As the impact of biosensors and syn-bio grows in the wearable platform, regulators will need to consider devices and their software in many categories; diagnosis, medical device, digital therapy and quite simply therapy. Although the FDA may exercise its regulatory power over the clothing industry, a more permanent solution will likely require updates to the Food, Drug, and Cosmetic Act, which could slow market growth.


Reimbursement has taken some time to catch up with digital technology innovation in general, but as cost-benefit arguments begin to revolve around the use of resources and labor, payers will drive change through reimbursement. Good data analysis and AI will be able to demonstrate that the hardest part is changing old models of health care delivery and delivery.

Additionally, as therapeutic benefits increase, reimbursement will also increase, but this will require significant investment in good quality clinical trials and pharmacoeconomic studies. This, in turn, will require strong pharma/biotech-like leadership and management spearheading new innovative ventures.


Beyond regulatory and reimbursement challenges, there are additional new legal dynamics for manufacturers bringing their smart wearables to market. These mainly concern the confidentiality and security of the data processed. New levels of detail and information about an individual will be available through data collected by new devices, leading to new levels of privacy concern. There will be additional legal requirements regarding the application of the device, such as liability in case of malfunction, professional regulations of medical users and data processed.

Market opportunity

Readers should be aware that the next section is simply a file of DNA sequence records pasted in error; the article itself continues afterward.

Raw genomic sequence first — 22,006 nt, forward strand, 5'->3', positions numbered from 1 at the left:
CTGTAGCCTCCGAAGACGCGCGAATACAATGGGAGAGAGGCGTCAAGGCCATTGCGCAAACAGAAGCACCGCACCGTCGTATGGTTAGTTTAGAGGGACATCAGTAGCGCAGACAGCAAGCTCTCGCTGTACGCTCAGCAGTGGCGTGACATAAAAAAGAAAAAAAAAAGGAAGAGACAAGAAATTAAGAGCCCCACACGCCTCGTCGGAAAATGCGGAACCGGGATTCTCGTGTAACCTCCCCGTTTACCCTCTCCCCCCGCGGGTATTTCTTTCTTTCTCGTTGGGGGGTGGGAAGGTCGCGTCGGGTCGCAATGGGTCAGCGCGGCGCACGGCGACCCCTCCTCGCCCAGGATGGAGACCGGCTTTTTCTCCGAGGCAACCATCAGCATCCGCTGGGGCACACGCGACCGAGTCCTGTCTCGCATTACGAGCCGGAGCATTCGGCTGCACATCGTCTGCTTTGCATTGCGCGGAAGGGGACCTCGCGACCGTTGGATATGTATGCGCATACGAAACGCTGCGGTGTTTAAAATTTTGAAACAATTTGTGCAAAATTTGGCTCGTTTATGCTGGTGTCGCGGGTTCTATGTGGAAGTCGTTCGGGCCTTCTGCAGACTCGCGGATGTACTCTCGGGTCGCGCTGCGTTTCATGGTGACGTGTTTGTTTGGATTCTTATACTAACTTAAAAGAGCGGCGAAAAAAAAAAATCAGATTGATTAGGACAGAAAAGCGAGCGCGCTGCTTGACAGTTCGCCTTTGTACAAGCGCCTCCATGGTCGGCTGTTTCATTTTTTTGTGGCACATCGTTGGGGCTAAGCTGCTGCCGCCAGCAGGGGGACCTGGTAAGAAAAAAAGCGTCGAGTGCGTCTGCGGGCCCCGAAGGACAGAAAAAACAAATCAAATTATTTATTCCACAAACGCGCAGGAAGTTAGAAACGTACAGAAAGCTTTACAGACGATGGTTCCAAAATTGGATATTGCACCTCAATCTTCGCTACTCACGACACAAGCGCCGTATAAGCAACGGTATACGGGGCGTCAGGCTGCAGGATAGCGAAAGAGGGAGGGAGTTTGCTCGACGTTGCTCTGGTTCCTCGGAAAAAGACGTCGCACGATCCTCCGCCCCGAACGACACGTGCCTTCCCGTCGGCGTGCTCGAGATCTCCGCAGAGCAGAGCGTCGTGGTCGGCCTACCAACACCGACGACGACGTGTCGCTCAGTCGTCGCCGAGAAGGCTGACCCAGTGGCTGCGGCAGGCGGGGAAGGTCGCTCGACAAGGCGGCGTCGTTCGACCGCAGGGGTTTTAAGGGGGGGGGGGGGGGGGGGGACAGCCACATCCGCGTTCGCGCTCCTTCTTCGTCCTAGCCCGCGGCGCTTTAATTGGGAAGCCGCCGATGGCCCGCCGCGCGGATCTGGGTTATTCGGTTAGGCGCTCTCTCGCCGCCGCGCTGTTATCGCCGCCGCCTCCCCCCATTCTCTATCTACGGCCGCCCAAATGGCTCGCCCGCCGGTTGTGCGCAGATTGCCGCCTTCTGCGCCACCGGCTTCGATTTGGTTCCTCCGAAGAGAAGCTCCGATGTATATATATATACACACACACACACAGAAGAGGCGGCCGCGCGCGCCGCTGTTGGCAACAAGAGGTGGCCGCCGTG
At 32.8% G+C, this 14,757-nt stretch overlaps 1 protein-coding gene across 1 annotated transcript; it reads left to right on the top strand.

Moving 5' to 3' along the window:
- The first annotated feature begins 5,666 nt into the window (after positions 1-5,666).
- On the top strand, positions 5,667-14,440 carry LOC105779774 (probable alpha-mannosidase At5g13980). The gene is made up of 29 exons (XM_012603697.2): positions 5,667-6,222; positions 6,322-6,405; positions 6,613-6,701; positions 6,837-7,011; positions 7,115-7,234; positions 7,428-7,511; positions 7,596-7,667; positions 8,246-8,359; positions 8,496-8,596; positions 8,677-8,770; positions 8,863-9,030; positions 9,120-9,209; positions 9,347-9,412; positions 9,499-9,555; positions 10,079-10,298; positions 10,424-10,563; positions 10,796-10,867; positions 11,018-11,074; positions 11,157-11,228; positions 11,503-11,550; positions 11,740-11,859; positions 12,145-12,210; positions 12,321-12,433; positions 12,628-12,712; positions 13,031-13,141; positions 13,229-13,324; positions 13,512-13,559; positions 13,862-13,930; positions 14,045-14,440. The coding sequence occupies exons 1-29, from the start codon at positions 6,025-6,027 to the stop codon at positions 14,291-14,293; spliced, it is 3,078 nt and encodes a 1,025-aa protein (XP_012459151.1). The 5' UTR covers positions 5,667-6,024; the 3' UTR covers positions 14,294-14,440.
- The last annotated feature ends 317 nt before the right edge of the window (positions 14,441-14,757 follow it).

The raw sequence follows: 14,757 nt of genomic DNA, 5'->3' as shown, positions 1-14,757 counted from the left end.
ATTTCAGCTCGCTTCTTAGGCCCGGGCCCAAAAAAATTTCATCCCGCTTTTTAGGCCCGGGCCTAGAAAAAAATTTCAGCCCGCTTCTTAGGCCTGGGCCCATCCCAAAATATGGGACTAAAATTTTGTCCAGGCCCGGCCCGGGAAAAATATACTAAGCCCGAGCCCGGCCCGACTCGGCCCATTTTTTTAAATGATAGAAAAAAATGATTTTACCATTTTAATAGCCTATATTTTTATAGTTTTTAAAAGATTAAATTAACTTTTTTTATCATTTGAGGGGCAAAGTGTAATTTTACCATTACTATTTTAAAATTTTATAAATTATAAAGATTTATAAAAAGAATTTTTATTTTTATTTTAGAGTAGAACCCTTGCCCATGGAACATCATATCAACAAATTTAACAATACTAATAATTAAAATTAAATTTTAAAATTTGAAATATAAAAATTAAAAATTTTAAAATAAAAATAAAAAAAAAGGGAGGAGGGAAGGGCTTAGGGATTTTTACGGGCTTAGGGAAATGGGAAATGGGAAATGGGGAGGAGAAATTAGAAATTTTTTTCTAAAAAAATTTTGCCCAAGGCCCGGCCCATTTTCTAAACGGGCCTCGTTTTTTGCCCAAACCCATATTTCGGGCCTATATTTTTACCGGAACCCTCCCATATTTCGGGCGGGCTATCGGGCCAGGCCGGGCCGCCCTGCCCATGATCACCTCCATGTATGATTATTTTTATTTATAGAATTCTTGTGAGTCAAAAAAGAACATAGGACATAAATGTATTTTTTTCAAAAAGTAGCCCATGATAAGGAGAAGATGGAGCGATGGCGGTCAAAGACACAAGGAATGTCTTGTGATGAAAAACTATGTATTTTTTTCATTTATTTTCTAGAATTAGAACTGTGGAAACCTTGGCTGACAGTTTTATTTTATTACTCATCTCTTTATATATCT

With such wide application across a number of markets, we’ve seen some pretty dramatic differences in wearable health tech predictions. It is clear that these differences depend on the aspects included. We believe a reasonable estimate is around $17 billion in 2020 with projected growth at a compound annual growth rate (CAGR) of around 28% from 2021 to 2028 to reach well over $100 billion.

A greater focus on health and wellness and a growing elderly population will see fitness, remote monitoring and personalized medicine as key growth areas, but the arrival of more therapeutic applications will significantly accelerate growth .

Although some of this development work is still in its early stages, the potential value for the market is clear. Ziylo has developed an innovative technology platform, which could be a key element in activating the next generation of insulin, capable of reacting and adapting to blood glucose levels, thus eliminating the risk of hypoglycemia – des dangerously low blood sugar levels – and leading to better metabolic control for people living with the disease.

Ziylo was acquired by Novo Nordisk in a deal worth $800 million.

What is clear is that wearable health technologies will be highly disruptive as their impact will ripple across many market sectors – from healthcare delivery to diagnostics to therapeutics. The key to successful investment is understanding precisely which technologies, market sectors, and regulatory factors will ultimately drive market growth.

Photo: exdez, Getty Images